Florida Goes All-in on Arming Teachers

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Congrats to Florida teachers on the new guns!!! The Florida House of Representatives approved a bill Thursday that would allow teachers in public schools to be armed, according to NPR. The bill already passed the state Senate, meaning it will now go to Republican Gov. Ron DeSantis, who is likely to sign it.


Guns in Florida classrooms are nothing new. Last year, the state created a program in which armed staff “guardians” in public schools, though the program excluded staff who “exclusively perform classroom duties,” i.e. teachers, according to the Miami Herald. Under the new bill, teachers will likely get to carry guns, too.

If DeSantis signs the bill as expected, districts will then get to decide individually if they want to allow their teachers to carry guns in class. It’s likely that most districts will decline, as most of them did the opportunity to take advantage of the “guardian” program. So that’s something.

“I unfortunately have to deal with parents who have lost children often because this gun violence is prevalent in my community,” State Sen. Oscar Braynon, a Democrat who voted against the bill, told NPR affiliate WLRN. “A gun being in a classroom, however it is that they’re planning to do it... just the concept brings a different environment for those children.”

Earlier this year, a commission created in the wake of the shooting at Marjory Stoneman Douglas High School in Parkland, FL that left 17 people dead recommended arming teachers in the state. That commission was cited by Republican legislators who supported the bill.

The commission was led by Pinellas County Sheriff Bob Gualtieri, a proponent of arming teachers.

“So what are we saying to people—we’re not going to allow you to defend yourself, we’re not going to allow you to defend the kids—why? Because of some ideology that we don’t like guns? Anyone who thinks they’re going to get rid of guns is crazy,” Gualtieri told the Sun-Sentinel back in January. “It isn’t going to happen. We’ve got to do something differently and people should be able to protect themselves.”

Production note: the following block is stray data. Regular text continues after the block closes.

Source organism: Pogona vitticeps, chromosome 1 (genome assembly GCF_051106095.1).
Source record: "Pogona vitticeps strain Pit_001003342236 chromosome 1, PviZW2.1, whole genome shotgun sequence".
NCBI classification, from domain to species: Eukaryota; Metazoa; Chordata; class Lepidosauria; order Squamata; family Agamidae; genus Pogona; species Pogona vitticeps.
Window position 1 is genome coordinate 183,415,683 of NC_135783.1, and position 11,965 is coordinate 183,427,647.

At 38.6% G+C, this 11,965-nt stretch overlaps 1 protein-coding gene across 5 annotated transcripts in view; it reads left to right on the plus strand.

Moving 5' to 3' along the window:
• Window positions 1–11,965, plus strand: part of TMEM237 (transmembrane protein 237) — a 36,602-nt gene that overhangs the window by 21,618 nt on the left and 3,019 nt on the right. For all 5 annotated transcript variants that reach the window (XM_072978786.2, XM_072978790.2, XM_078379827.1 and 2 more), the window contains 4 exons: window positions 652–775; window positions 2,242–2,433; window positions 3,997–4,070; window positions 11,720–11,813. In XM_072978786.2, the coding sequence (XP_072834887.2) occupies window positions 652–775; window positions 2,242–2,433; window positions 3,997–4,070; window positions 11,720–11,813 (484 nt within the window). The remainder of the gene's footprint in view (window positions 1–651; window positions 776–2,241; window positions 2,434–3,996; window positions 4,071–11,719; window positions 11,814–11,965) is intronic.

Ryan Petty, a parent who lost a child in the Parkland shooting, told WLRN that he supports the bill.

“This allows school districts to add those classroom educators into the pool of guardian-eligible participants and allow them to go through the same process a guardian would go through,” Petty told WLRN. “School districts need the flexibility to choose as they figure out for themselves what’s the best way to protect kids in their districts.”


Broward County School Board, which controls Parkland schools, says they will not arm teachers.

“The Broward County School Board voted on a resolution against arming teachers in March 2018,” Broward County superintendent Robert Runcie told the Herald. “We do not believe arming teachers is the best way to make our schools safe.”


Once the bill is signed into law, it will create a program that requires a 144-hour training program for teachers who want to be armed. School staff in 40 of the 67 Florida school districts have already registered for the program, a spokesperson for the Florida House Speaker says, according to Reuters.

The Republican-controlled House was unwilling to budge on many details of the bill, rejecting 20 amendments proposed by Democrats, including one that called for implicit bias training for armed teachers. Discussion of that amendment in particular got heated.


“I asked for implicit bias training because we’re talking about black boys and girls that are getting murdered by police officers!” state Rep. Shevrin Jones yelled during the debate, according to the Herald. “There are bad police officers and there are bad teachers.”